Virginia Woolf: to the Lighthouse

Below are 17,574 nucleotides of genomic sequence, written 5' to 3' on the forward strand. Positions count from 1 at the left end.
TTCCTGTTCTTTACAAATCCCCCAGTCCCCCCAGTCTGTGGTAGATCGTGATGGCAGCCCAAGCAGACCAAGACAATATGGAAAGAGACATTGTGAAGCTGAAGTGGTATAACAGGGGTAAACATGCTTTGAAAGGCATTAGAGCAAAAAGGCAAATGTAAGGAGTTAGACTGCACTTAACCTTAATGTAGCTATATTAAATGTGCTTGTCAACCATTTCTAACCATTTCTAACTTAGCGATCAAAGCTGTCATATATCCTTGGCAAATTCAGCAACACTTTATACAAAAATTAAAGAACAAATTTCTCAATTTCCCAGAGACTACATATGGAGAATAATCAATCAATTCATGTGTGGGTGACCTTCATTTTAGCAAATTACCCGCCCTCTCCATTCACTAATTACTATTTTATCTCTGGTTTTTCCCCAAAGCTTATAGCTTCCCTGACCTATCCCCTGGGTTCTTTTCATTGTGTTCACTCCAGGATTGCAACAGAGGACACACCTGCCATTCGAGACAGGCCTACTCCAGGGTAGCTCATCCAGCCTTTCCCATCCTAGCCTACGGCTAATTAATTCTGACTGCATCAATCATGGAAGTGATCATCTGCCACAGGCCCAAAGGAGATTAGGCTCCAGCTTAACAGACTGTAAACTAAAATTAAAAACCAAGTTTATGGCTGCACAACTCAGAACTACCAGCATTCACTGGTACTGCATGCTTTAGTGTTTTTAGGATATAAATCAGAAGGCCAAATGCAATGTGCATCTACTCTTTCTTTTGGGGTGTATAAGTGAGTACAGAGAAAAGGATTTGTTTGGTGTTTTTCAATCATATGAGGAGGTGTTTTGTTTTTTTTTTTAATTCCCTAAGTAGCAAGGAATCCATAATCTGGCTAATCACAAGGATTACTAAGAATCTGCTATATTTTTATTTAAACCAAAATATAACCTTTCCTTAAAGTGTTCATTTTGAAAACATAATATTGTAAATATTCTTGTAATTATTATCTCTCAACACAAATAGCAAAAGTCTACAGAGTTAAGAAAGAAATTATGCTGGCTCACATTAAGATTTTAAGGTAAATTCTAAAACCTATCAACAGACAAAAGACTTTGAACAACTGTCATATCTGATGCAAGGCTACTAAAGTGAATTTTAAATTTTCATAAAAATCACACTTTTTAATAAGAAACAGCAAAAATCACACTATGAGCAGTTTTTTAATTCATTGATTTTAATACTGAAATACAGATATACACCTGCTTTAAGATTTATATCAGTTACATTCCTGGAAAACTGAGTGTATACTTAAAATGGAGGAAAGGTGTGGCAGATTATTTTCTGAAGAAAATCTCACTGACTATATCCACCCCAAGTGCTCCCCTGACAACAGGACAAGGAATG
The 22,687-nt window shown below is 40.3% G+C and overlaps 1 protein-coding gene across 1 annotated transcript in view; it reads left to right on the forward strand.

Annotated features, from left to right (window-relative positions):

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In Virginia Woolf’s To the Lighthouse the immense complexities that define one’s identity and self worth are presented. In world of rigid social structure, the conventional expectations of society construe and distort independent identity. Mr. Ramsey, Mrs. Ramsey, and Lily Briscoe each experience these external pressures that shape their values in different ways. Mr. Ramsey focuses on the acceptance of his philosophical work by others while Mrs. Ramsey embraces the gender role society has given her. On the other hand, Lily rejects conventionality all together and struggles with her need for acceptance. Through the stream of consciousness of the characters, Woolf depicts the underlying internal debate each face as they try to understand themselves. As a dedicated philosopher, Mr. Ramsey puts all his value on the permanence and greatness of his works. His need for intellectual success is metaphorically described as a journey between A to Z to a point where he is finally content with his contribution to and the lasting effect of his works on society. Mr. Ramsey shows the extent of his dependence on opinion of others often by constantly doubting himself. The smallest things trigger his biggest insecurities. For example, during the dinner conversation where the guests fail to mentions his works causing him much anxiety. In attempts to hide his vulnerability, Mr. Ramsey becomes controlling to those around him. His vengeance for the dinner conversation is seen clearly when he gets irrationally angry with Carmichael for consuming an extra bowl of soup. Mr. Ramsey tries to compensate for his dependence on others for self worth through his tyrant actions. Since his identity is based solely on the perception of others, Mr. Ramsey constantly needs external validation. Although Mrs. Ramsey mocks her husband’s absurd anger towards the consumption of an extra bowl of soup, she understands that it is really about his insecurities and takes it upon herself to praise him enough...
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